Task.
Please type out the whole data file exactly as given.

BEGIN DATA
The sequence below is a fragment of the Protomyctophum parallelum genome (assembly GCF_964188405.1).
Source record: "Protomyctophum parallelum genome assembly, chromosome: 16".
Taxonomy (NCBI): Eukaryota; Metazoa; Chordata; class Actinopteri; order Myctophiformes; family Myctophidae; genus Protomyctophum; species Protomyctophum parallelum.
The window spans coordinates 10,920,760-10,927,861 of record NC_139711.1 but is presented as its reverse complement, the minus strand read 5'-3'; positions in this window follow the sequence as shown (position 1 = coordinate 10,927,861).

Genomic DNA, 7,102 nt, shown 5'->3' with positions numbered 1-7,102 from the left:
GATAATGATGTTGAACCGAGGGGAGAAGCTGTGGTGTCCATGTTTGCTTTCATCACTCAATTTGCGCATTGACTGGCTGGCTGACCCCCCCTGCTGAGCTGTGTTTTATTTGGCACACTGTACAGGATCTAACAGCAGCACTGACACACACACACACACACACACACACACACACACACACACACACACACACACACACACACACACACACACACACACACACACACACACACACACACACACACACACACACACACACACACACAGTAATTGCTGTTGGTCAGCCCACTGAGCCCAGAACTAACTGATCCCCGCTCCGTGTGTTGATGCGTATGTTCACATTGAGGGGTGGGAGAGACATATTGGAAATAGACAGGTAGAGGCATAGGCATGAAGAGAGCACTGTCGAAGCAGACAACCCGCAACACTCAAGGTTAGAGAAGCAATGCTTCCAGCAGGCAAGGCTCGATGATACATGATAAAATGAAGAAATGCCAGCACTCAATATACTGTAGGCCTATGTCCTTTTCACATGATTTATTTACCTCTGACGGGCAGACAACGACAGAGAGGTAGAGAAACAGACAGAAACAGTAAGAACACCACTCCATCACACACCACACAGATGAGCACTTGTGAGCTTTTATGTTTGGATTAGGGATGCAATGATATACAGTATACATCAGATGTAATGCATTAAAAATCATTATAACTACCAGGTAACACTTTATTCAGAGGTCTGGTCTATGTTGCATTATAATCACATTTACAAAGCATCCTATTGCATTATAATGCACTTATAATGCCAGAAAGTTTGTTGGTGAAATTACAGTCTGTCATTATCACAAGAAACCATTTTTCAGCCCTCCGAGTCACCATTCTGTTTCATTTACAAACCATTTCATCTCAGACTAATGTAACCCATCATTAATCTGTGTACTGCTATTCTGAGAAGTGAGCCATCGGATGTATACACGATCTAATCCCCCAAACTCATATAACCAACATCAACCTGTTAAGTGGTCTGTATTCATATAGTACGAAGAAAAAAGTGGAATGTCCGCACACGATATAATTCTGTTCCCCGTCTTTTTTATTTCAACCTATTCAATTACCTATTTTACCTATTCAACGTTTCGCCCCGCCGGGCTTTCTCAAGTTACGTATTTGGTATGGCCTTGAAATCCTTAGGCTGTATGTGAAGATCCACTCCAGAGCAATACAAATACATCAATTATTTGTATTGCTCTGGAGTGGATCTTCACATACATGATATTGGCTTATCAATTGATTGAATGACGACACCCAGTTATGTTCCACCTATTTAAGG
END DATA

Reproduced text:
The sequence below is a fragment of the Protomyctophum parallelum genome (assembly GCF_964188405.1).
Source record: "Protomyctophum parallelum genome assembly, chromosome: 16".
Taxonomy (NCBI): Eukaryota; Metazoa; Chordata; class Actinopteri; order Myctophiformes; family Myctophidae; genus Protomyctophum; species Protomyctophum parallelum.
The window spans coordinates 10,920,760-10,927,861 of record NC_139711.1 but is presented as its reverse complement, the minus strand read 5'-3'; positions in this window follow the sequence as shown (position 1 = coordinate 10,927,861).

Genomic DNA, 7,102 nt, shown 5'->3' with positions numbered 1-7,102 from the left:
GATAATGATGTTGAACCGAGGGGAGAAGCTGTGGTGTCCATGTTTGCTTTCATCACTCAATTTGCGCATTGACTGGCTGGCTGACCCCCCCTGCTGAGCTGTGTTTTATTTGGCACACTGTACAGGATCTAACAGCAGCACTGACACACACACACACACACACACACACACACACACACACACACACACACACACACACACACACACACACACACACACACACACACACACACACACACACACACACACACACACACACACACACAGTAATTGCTGTTGGTCAGCCCACTGAGCCCAGAACTAACTGATCCCCGCTCCGTGTGTTGATGCGTATGTTCACATTGAGGGGTGGGAGAGACATATTGGAAATAGACAGGTAGAGGCATAGGCATGAAGAGAGCACTGTCGAAGCAGACAACCCGCAACACTCAAGGTTAGAGAAGCAATGCTTCCAGCAGGCAAGGCTCGATGATACATGATAAAATGAAGAAATGCCAGCACTCAATATACTGTAGGCCTATGTCCTTTTCACATGATTTATTTACCTCTGACGGGCAGACAACGACAGAGAGGTAGAGAAACAGACAGAAACAGTAAGAACACCACTCCATCACACACCACACAGATGAGCACTTGTGAGCTTTTATGTTTGGATTAGGGATGCAATGATATACAGTATACATCAGATGTAATGCATTAAAAATCATTATAACTACCAGGTAACACTTTATTCAGAGGTCTGGTCTATGTTGCATTATAATCACATTTACAAAGCATCCTATTGCATTATAATGCACTTATAATGCCAGAAAGTTTGTTGGTGAAATTACAGTCTGTCATTATCACAAGAAACCATTTTTCAGCCCTCCGAGTCACCATTCTGTTTCATTTACAAACCATTTCATCTCAGACTAATGTAACCCATCATTAATCTGTGTACTGCTATTCTGAGAAGTGAGCCATCGGATGTATACACGATCTAATCCCCCAAACTCATATAACCAACATCAACCTGTTAAGTGGTCTGTATTCATATAGTACGAAGAAAAAAGTGGAATGTCCGCACACGATATAATTCTGTTCCCCGTCTTTTTTATTTCAACCTATTCAATTACCTATTTTACCTATTCAACGTTTCGCCCCGCCGGGCTTTCTCAAGTTACGTATTTGGTATGGCCTTGAAATCCTTAGGCTGTATGTGAAGATCCACTCCAGAGCAATACAAATACATCAATTATTTGTATTGCTCTGGAGTGGATCTTCACATACATGATATTGGCTTATCAATTGATTGAATGACGACACCCAGTTATGTTCCACCTATTTAAGG